In 1857 William Inman began construction of Upton Manor which was completed in 1860.  
Originally he named the property
"Harefield House" until William Inman bought the lordship
of the manor of Upton from Thomas Webster.  In 1875 the house was extended to include a
viewing tower which enabled the onlooker to enjoy boastful view across the River Mersey.  
Being in the shipping industry one can only surmise that William Inman built the tower for the
purpose of viewing his vessels on the Mersey.  This was not uncommon at the time as many
merchants built their house on steep hills or had extensions to allow views across the Mersey
or Dee.  
William Inman operated his shipping company from the Manor House and continued
to pour money into the infrastructure of Upton until his death on 3rd July 1881.

After Inmans death the house remained empty until another shipping owner called Ralph
Leyland bought it three years later.  A decade later Mr Leyland moved to Liverpool because of
unresolvable financial problems.  The grand house was let to Colonel Robinson who lived
there for a period of three years.  Following Colonel Robinson's departure, the house was
again empty for four years, until 1902 when Ralph Leyland returned having boosted his
finances through the shipping and merchant industry.  Ralph Leyland remained in the house
but could not forego his financial problems.  Having sold off most of the land and the houses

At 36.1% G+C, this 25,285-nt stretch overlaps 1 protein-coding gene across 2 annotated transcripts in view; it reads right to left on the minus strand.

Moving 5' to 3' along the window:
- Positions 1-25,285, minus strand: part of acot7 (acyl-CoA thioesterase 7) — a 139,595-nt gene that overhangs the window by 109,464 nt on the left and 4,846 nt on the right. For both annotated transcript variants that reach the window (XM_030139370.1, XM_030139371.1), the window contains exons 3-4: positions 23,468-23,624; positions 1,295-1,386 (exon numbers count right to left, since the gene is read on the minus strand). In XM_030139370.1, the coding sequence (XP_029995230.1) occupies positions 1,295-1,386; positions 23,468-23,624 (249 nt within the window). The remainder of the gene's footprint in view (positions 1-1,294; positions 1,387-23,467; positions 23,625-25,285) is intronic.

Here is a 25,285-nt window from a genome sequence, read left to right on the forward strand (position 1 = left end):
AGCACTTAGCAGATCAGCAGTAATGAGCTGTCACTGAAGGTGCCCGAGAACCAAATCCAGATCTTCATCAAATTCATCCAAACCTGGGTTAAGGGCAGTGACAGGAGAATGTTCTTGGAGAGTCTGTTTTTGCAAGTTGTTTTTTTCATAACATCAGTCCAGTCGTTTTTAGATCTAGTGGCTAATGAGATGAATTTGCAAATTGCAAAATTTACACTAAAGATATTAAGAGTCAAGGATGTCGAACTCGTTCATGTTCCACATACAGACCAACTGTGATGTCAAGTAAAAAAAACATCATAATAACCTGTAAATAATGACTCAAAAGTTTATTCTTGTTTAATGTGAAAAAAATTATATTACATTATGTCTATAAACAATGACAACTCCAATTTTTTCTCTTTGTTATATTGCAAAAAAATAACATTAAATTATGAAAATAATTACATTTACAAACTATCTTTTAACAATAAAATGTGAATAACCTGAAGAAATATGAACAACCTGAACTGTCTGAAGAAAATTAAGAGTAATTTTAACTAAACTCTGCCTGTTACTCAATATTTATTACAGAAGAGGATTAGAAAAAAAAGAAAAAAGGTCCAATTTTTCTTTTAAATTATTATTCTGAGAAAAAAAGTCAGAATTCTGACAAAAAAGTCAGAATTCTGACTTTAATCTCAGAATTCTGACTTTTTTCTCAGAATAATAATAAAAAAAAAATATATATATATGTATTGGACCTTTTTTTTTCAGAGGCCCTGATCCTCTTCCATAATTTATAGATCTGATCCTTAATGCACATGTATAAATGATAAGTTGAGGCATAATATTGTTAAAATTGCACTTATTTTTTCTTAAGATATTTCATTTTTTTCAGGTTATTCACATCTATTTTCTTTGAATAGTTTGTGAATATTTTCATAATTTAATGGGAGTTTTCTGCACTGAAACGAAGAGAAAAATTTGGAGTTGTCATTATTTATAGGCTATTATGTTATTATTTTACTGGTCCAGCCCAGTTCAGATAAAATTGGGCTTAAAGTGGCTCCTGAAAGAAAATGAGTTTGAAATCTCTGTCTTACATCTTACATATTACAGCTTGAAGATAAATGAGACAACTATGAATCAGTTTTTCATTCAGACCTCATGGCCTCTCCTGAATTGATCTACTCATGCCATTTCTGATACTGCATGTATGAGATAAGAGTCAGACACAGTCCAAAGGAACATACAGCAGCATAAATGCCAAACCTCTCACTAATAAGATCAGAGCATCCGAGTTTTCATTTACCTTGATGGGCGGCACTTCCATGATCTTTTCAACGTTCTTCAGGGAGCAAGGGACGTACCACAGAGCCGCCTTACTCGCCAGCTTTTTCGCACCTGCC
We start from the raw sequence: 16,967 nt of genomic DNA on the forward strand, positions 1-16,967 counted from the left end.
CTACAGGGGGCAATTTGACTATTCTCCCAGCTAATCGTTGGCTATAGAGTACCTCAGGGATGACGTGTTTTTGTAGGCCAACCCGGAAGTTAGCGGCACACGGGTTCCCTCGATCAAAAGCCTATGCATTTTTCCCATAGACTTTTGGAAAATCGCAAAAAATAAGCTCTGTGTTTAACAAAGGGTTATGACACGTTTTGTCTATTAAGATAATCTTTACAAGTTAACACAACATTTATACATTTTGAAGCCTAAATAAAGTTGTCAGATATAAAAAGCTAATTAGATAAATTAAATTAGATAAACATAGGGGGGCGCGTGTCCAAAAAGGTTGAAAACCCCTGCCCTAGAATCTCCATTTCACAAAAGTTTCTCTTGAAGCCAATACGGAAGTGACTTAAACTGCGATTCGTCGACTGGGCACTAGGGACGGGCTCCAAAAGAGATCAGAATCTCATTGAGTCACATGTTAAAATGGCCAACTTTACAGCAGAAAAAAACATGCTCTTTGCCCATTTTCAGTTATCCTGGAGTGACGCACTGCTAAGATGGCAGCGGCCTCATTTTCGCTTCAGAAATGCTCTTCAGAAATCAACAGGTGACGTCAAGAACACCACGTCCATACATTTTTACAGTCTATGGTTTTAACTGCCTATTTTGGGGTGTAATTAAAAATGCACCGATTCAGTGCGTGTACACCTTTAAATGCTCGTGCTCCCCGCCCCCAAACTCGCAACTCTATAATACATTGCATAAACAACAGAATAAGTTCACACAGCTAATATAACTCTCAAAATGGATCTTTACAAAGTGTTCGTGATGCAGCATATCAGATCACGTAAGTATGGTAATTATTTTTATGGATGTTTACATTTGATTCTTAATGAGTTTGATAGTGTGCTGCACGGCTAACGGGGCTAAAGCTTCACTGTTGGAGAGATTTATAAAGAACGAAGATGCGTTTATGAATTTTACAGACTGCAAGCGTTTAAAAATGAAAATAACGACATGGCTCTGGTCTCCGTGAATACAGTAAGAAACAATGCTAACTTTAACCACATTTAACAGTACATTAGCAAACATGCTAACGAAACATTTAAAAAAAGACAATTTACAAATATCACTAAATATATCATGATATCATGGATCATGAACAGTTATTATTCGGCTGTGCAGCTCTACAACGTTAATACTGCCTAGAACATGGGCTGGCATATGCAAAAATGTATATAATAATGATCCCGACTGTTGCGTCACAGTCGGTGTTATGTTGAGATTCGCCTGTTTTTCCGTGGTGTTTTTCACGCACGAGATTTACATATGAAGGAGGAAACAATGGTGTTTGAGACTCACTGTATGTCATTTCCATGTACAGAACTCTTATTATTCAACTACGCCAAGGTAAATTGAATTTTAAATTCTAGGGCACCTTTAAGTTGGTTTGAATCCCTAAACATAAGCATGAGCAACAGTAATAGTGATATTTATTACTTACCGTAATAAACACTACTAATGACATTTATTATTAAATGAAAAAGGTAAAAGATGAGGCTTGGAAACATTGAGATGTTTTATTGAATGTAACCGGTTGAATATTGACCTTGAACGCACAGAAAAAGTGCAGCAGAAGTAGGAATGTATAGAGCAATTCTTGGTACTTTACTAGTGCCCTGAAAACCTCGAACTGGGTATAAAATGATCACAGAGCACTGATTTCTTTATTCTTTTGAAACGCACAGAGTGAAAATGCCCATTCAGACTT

decor to raise funds he finally sold the house off in 1910 to Mr Stern.  Mr Sterns funds were
substantially greater than his predecessor and within a couple of years he began work on
another extension.  Mr Stern lived a full and hearty life at the Manor until his death in 1950.

In 1951 the FCJ sisters from Upton Hall bought the house to provide additional boarding
space.  In 1959 the manor was used as a local junior school  Sadly in 1984 due to the cost of
upkeep of maintenance on the building, the FCJ sisters closed the junior school and the manor
house once again was empty.    

Three years later in 1987 McCarthy Stone bought the house and converted it into a nursing
home.  They added a new wing to the building built to be in keeping with the local materials.  
The building was renamed 'The Manor House'.  

In March 1974 Upton Manor along with Upton Hall was given Grade II listed status.  The
description of the Manor was as follows:

"House, now in use as nursing home. c1857. Probably by John Cunningham. Ashlar with Welsh
slate roof. 2 storeys, 4 window range, with later taller rear block with attic storey. Central entrance
in porch with paired Doric columns, flanking sash windows and full height bay window. 3 window
return elevation with central full height canted bay. Windows throughout in stressed architraves
with pedimented hoodsto ground floor. Modillion cornice to eaves, angle quoins. Rear block added
later but in similar style. 5 window range to garden front, with outer canted bay windows to ground
floor with balustraded parapets. 16 pane sash windows above. Ground floor windows have
pedimented hoods, and all are in stressed architraves. Attic storey with segmentally arched
dormers breaking the eaves line. Belvedere tower with triple round arched windows and low
pyramidal door to rear. Axial stacks."
Upton Manor